They obviously have my best interest at heart......!

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One of those test kits help save the life of a work colleague, He didn't know there was a problem until that test and they indicated that he need to go to his GP for further tests and it turned out he had bowel cancer. The operation and whatever else was involved knocked him about a bit.

I've used two test kits sent to me, first one at 50 and again at 55. As you implied the cancer is treatable if detected early so worth the inconvenience to do the test. One less thing to worry about.
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hmmm - just flipped through here. Obviously there are some differences of opinions. 

 

I'll share my own experience. I am 67. I have had the procedure done twice because the doc recommended it when I turned 55. They found something. It was benign. I am due again in a few years and will do it again. 

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More than 10 years ago my US Dr. said it was time.  I didn't like the sound of it, so I gave myself some breaks.

I figured out I could get it done in Bangkok at the upscale Bumrungrad facility for less than my copay would be to have it done at home.  I booked a nearby upscale hotel and scheduled it .

As others have said the procedure is no big deal but the prep is nasty. They provided a dvd of the result.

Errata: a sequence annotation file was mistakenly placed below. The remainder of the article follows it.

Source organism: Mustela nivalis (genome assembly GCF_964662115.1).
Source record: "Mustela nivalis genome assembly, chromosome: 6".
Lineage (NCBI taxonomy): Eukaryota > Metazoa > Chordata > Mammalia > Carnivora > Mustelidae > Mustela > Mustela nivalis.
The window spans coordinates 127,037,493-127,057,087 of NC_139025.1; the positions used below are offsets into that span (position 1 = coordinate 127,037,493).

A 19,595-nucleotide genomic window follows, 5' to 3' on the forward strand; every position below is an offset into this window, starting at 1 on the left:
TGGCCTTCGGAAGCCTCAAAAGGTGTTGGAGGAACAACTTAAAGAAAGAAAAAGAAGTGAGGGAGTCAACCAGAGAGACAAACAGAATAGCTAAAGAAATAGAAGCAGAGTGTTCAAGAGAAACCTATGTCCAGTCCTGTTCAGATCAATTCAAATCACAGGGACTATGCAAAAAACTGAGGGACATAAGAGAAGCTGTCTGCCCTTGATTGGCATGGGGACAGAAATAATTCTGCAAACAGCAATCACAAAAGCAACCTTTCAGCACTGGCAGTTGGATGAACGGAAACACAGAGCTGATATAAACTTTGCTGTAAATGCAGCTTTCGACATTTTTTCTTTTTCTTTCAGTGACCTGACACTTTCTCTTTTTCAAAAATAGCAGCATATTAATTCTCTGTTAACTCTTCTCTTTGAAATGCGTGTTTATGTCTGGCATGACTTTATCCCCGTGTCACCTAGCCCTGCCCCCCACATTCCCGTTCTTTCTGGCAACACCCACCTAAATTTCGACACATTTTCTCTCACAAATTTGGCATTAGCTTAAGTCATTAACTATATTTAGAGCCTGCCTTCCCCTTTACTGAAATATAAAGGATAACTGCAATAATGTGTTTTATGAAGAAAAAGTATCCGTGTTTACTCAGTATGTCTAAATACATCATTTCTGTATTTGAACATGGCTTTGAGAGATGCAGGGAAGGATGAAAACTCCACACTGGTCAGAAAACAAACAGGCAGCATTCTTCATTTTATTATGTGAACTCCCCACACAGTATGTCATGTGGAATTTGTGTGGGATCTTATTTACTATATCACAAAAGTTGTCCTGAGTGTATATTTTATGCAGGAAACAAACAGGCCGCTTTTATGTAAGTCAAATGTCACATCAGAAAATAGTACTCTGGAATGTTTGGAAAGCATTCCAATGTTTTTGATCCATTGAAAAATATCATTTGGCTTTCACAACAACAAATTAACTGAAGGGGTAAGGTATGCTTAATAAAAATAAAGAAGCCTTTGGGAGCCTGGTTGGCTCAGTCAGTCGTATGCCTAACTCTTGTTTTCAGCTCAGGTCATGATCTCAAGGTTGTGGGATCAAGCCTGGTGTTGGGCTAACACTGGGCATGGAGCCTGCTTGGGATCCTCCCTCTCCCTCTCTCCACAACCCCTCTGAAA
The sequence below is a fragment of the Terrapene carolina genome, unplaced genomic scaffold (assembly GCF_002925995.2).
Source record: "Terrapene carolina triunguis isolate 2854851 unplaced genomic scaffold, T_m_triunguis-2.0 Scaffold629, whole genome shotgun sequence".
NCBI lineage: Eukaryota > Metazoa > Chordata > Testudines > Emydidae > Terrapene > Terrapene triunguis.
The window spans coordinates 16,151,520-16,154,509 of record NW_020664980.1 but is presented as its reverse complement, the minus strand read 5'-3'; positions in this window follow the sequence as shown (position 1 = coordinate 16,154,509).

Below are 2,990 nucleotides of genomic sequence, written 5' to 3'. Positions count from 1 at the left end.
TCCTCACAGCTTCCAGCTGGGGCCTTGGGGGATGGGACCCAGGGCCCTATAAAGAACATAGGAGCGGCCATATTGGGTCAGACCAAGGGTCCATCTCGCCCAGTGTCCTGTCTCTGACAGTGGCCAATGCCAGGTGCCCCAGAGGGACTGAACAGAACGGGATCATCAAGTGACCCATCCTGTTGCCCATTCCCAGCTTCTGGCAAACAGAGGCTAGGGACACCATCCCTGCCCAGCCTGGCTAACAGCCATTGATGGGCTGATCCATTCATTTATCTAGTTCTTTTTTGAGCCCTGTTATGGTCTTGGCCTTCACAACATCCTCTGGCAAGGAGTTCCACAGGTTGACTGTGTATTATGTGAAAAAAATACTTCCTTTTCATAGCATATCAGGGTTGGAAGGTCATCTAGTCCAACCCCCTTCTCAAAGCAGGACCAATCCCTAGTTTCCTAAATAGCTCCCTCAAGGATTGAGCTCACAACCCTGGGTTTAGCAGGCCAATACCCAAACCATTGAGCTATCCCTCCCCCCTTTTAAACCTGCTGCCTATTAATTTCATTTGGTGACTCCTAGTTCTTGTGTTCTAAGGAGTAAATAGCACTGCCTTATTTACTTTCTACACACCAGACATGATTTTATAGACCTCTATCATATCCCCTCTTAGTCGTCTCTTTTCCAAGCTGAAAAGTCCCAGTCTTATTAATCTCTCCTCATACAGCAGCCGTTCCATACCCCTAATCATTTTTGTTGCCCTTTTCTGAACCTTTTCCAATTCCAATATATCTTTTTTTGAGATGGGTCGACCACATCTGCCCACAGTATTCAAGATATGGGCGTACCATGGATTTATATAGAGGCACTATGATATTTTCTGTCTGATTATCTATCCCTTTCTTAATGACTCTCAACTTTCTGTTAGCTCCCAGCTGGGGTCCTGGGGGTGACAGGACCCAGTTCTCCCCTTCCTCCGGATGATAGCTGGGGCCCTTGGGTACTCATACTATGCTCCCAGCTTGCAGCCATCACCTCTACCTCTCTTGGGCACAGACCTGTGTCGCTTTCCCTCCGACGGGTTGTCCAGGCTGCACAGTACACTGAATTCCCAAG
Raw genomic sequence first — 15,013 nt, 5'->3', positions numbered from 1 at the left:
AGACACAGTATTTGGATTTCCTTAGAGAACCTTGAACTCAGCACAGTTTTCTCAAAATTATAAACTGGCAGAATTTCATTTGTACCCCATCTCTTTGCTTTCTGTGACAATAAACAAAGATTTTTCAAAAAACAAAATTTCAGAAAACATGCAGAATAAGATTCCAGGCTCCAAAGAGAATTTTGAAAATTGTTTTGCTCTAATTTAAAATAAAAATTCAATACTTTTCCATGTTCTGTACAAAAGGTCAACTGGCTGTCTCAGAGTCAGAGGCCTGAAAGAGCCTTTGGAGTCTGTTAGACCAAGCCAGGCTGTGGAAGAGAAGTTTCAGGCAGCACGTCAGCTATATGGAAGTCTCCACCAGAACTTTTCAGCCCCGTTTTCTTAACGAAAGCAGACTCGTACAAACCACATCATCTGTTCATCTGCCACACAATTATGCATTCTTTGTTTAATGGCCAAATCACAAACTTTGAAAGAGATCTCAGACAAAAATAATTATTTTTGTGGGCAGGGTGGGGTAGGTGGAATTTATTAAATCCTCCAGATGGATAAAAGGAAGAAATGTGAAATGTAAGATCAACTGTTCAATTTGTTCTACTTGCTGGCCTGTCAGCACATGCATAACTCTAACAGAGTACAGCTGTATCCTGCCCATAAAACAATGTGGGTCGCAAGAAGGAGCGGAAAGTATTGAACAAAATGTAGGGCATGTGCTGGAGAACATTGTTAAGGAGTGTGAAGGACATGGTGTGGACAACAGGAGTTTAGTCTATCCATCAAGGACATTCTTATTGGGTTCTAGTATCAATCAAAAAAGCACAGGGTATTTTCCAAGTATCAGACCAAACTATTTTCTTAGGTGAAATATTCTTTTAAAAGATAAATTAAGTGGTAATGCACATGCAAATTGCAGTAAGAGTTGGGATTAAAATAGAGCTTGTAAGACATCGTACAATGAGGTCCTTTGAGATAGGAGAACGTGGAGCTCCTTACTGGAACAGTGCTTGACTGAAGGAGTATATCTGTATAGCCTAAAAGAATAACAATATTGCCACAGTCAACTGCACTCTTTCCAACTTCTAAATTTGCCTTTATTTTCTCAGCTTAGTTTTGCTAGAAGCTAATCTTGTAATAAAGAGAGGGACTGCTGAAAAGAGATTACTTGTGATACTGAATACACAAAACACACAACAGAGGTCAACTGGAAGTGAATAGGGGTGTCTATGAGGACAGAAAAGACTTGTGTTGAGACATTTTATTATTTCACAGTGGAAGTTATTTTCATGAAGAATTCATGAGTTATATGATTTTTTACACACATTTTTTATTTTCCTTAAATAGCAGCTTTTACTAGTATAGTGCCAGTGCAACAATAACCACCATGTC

Dr says its time again.  I'd like to find legit Dr.'s who work with alternative providers combining therapeutic colon cleanse procedure followed by this exam.

Anyone know if this is possible?

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Had my colonoscopy done at age 50 and I did not feel a thing since I was knocked out w/anesthesia.  But a very painful and uncomfortable experience with the flex sigmoidoscopy where they don’t knock you out.  I remember the assisting nurse telling me to relax, relax and I wanted to reply to her with a few choice words.

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At the end of the day if we elect not to have a colonoscopy then we have to face the consequences - it may mean a very slow extremely painful and disgusting way to die.  Not to mention the stench from someone dying from colon cancer is something you do not want to put loved ones through.